Blue LEDs win Nobel Prize in physics

Light-emitting diodes have enabled sea change in lighting

Isamu Akasaki  (left), Hiroshi Amano (center) and Shuji Nakamura

A BOLT FROM THE BLUE  Isamu Akasaki  (left), Hiroshi Amano (center) and Shuji Nakamura share the 2014 Nobel Prize in physics for developing blue light-emitting diodes.

AP Photo/Meijo Univ.; AP Photo/Kyodo News; Alison McElwee/ Univ. of California, Santa Barbara 

The invention of blue light-emitting diodes that are central to the energy-efficient lights illuminating homes, offices and electronic displays has earned three scientists the 2014 Nobel Prize in physics. Isamu Akasaki of Meijo University and Nagoya University in Japan, Hiroshi Amano of Nagoya University and Shuji Nakamura of the University of California, Santa Barbara will split the roughly $1.1 million prize.

“If we look at the landscape of technology, there’s the transistor and the integrated circuit, and then there’s the blue LED,” says Fred Schubert, an electrical engineer at the Rensselaer Polytechnic Institute in Troy, N.Y.

The blue LED is the crucial ingredient for white LED lamps, which are rapidly replacing incandescent bulbs. Edison’s classic invention uses a filament that emits light in a range of colors that together look white. But a lot of electricity gets wasted heating the filament rather than generating light.

LEDs are far more energy efficient because they use electrons to generate photons. LEDs are made out of layers of semiconductors, materials similar to the ones in computer chips. Some layers have an excess of electrons; others have a deficit, leading to the emergence of positively charged holes where electrons should be (SN: 10/18/14, p. 22). Combine the electrons and holes in a concentrated area and they emit light.

LIGHT UP Blue light-emitting diodes are key components of televisions, smartphones and white LED bulbs. Bill Bradford/Flickr (CC BY 2.0)
In 1962, Nick Holonyak at General Electric serendipitously discovered the first semiconductor diode to emit visible light when he turned off the lights in his lab and noticed a sample of gallium arsenide phosphide glowing red. From there, scientists rapidly developed LEDs that emitted red and green light. But attaining blue, which is essential for creating a variety of other colors including white, remained a major challenge. Blue light is at the high-energy end of the visible spectrum, and there aren’t many materials that can coax electrons to emit such high-energy light.

In the late 1980s, Akasaki and his then-student Amano were studying a semiconductor called gallium nitride in search of that elusive blue glow. On paper, gallium nitride doped with other chemicals had the capacity to produce blue light. But dozens of engineers had tried and failed to grow high-quality gallium nitride crystals that had a robust electron-deficient layer. In 1986, Akasaki and Amano used a sapphire base to grow gallium nitride on. And then, like Holonyak, they had a big break that came by accident: As they studied the material under an electron microscope to figure out why it was so difficult to produce an electron-deficient layer, they noticed a layer emerging right before their eyes.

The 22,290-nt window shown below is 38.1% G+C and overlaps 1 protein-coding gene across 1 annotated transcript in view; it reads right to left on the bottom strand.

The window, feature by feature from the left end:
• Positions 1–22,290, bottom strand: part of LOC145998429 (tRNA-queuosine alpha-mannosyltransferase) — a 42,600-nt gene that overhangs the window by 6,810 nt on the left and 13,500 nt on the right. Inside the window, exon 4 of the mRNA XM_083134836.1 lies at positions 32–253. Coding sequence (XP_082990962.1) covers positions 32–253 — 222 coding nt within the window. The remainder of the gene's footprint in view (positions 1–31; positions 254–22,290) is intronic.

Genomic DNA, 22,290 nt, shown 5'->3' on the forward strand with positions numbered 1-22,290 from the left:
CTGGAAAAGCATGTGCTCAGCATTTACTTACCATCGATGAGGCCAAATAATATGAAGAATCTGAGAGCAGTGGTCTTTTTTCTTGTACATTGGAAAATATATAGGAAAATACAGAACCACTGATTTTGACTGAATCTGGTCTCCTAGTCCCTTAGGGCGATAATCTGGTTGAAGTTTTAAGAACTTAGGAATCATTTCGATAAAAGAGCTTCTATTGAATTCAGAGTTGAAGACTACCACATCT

Nakamura, working at the same time at Nichia Chemicals, a chemical engineering company in Tokushima, developed his own method for creating high-quality gallium nitride. He also discovered the mechanism behind Akasaki and Amano’s surprise microscope observation. By the early 1990s, he developed a method to simply and cheaply produce blue LEDs.

Nakamura’s discovery caused acrimony. Nichia initially paid Nakamura about $200 for his invention even though the company had told him not to pursue blue LEDs; he had come into the lab late at night to perform the research, according to fellow materials scientist Colin Humphreys of the University of Cambridge. Nakamura sued Nichia, and in 2005 the company settled with him for about $8.1 million.

The researchers’ discovery arrived during the golden age of CDs and just before the advent of DVDs, Schubert says, so the first application was the development of blue lasers (SN: 12/13/97, p. 374), which soon enabled high-capacity Blu-ray discs and more precise laser printers. In 1996, Nichia engineer Yoshinori Shimizu combined blue LEDs with a yellowish coating called a phosphor to create a device that emits white light. Now white LED bulbs last up to 100,000 hours, compared with 1,000 hours for an incandescent bulb.

Technology based on blue LEDs is ubiquitous today, to the tune of a $15 billion industry. Besides illuminating homes, streets and offices, LEDs serve as the backlight for many electronic displays, resulting in energy-efficient televisions and longer battery life for laptops and smartphones.

The Nobel committee at the Royal Swedish Academy of Sciences often presents awards for theories or for observing new fundamental physics phenomena, but this time around, the judges clearly thought of the big-picture impact of the research. Alfred Nobel “wanted his prize to be given to inventors for the benefit of mankind,” said committee member Olle Inganäs, a physicist at Linköping University in Sweden, at a press conference. “What we emphasize today is the usefulness of this thing.”

The committee noted that energy-sipping LEDs can help provide light to the roughly 1.5 billion people worldwide with no access to electrical grids. And Humphreys points out that lighting accounts for about 20 percent of the world’s electricity usage. “If we replace existing lighting with LEDs, we could save half of that electricity,” he says, eliminating the need for about 500 large power plants. 

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